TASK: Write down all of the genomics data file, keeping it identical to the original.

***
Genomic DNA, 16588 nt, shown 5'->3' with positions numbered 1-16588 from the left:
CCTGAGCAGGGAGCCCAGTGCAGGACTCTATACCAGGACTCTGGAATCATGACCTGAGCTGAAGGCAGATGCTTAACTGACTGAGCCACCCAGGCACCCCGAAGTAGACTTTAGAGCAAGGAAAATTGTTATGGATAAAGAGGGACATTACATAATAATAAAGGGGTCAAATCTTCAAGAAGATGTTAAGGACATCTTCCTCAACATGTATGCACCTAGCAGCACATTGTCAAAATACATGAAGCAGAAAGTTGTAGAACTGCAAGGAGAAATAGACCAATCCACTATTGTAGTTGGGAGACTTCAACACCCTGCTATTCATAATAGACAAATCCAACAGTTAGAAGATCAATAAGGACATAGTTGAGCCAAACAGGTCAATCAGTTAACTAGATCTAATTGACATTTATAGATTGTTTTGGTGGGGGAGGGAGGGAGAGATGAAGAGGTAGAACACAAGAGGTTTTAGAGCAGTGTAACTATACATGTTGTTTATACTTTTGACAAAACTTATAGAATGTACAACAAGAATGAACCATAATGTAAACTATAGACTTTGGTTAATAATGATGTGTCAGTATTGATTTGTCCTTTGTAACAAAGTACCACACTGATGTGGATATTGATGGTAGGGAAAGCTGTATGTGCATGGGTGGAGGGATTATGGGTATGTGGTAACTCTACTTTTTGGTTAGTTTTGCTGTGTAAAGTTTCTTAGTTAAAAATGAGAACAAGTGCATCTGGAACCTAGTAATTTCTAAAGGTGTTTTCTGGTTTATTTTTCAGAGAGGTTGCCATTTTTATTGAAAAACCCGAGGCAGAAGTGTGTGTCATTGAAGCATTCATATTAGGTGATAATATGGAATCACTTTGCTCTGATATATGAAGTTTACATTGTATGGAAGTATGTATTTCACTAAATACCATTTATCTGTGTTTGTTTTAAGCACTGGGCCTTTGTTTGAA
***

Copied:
Genomic DNA, 16588 nt, shown 5'->3' with positions numbered 1-16588 from the left:
CCTGAGCAGGGAGCCCAGTGCAGGACTCTATACCAGGACTCTGGAATCATGACCTGAGCTGAAGGCAGATGCTTAACTGACTGAGCCACCCAGGCACCCCGAAGTAGACTTTAGAGCAAGGAAAATTGTTATGGATAAAGAGGGACATTACATAATAATAAAGGGGTCAAATCTTCAAGAAGATGTTAAGGACATCTTCCTCAACATGTATGCACCTAGCAGCACATTGTCAAAATACATGAAGCAGAAAGTTGTAGAACTGCAAGGAGAAATAGACCAATCCACTATTGTAGTTGGGAGACTTCAACACCCTGCTATTCATAATAGACAAATCCAACAGTTAGAAGATCAATAAGGACATAGTTGAGCCAAACAGGTCAATCAGTTAACTAGATCTAATTGACATTTATAGATTGTTTTGGTGGGGGAGGGAGGGAGAGATGAAGAGGTAGAACACAAGAGGTTTTAGAGCAGTGTAACTATACATGTTGTTTATACTTTTGACAAAACTTATAGAATGTACAACAAGAATGAACCATAATGTAAACTATAGACTTTGGTTAATAATGATGTGTCAGTATTGATTTGTCCTTTGTAACAAAGTACCACACTGATGTGGATATTGATGGTAGGGAAAGCTGTATGTGCATGGGTGGAGGGATTATGGGTATGTGGTAACTCTACTTTTTGGTTAGTTTTGCTGTGTAAAGTTTCTTAGTTAAAAATGAGAACAAGTGCATCTGGAACCTAGTAATTTCTAAAGGTGTTTTCTGGTTTATTTTTCAGAGAGGTTGCCATTTTTATTGAAAAACCCGAGGCAGAAGTGTGTGTCATTGAAGCATTCATATTAGGTGATAATATGGAATCACTTTGCTCTGATATATGAAGTTTACATTGTATGGAAGTATGTATTTCACTAAATACCATTTATCTGTGTTTGTTTTAAGCACTGGGCCTTTGTTTGAA